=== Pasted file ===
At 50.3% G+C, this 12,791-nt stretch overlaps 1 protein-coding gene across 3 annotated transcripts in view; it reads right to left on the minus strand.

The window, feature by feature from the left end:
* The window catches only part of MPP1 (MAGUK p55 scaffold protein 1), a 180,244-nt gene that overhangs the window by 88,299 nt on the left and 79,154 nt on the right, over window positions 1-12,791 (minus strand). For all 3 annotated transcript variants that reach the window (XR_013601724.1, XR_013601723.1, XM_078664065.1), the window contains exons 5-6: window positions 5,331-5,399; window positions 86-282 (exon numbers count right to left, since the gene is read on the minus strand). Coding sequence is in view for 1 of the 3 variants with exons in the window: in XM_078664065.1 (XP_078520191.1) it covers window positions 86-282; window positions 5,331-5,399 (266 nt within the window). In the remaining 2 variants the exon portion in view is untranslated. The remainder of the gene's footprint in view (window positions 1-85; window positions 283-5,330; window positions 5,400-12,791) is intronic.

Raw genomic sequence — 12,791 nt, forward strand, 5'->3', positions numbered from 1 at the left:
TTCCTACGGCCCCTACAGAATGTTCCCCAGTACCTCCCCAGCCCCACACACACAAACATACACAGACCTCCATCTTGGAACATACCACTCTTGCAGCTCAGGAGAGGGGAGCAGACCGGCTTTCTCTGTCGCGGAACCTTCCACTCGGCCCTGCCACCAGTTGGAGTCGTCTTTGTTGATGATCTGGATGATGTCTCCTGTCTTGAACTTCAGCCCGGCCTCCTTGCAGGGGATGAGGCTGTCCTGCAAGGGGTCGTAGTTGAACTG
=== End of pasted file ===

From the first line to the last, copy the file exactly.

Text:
At 50.3% G+C, this 12,791-nt stretch overlaps 1 protein-coding gene across 3 annotated transcripts in view; it reads right to left on the minus strand.

The window, feature by feature from the left end:
* The window catches only part of MPP1 (MAGUK p55 scaffold protein 1), a 180,244-nt gene that overhangs the window by 88,299 nt on the left and 79,154 nt on the right, over window positions 1-12,791 (minus strand). For all 3 annotated transcript variants that reach the window (XR_013601724.1, XR_013601723.1, XM_078664065.1), the window contains exons 5-6: window positions 5,331-5,399; window positions 86-282 (exon numbers count right to left, since the gene is read on the minus strand). Coding sequence is in view for 1 of the 3 variants with exons in the window: in XM_078664065.1 (XP_078520191.1) it covers window positions 86-282; window positions 5,331-5,399 (266 nt within the window). In the remaining 2 variants the exon portion in view is untranslated. The remainder of the gene's footprint in view (window positions 1-85; window positions 283-5,330; window positions 5,400-12,791) is intronic.

Raw genomic sequence — 12,791 nt, forward strand, 5'->3', positions numbered from 1 at the left:
TTCCTACGGCCCCTACAGAATGTTCCCCAGTACCTCCCCAGCCCCACACACACAAACATACACAGACCTCCATCTTGGAACATACCACTCTTGCAGCTCAGGAGAGGGGAGCAGACCGGCTTTCTCTGTCGCGGAACCTTCCACTCGGCCCTGCCACCAGTTGGAGTCGTCTTTGTTGATGATCTGGATGATGTCTCCTGTCTTGAACTTCAGCCCGGCCTCCTTGCAGGGGATGAGGCTGTCCTGCAAGGGGTCGTAGTTGAACTG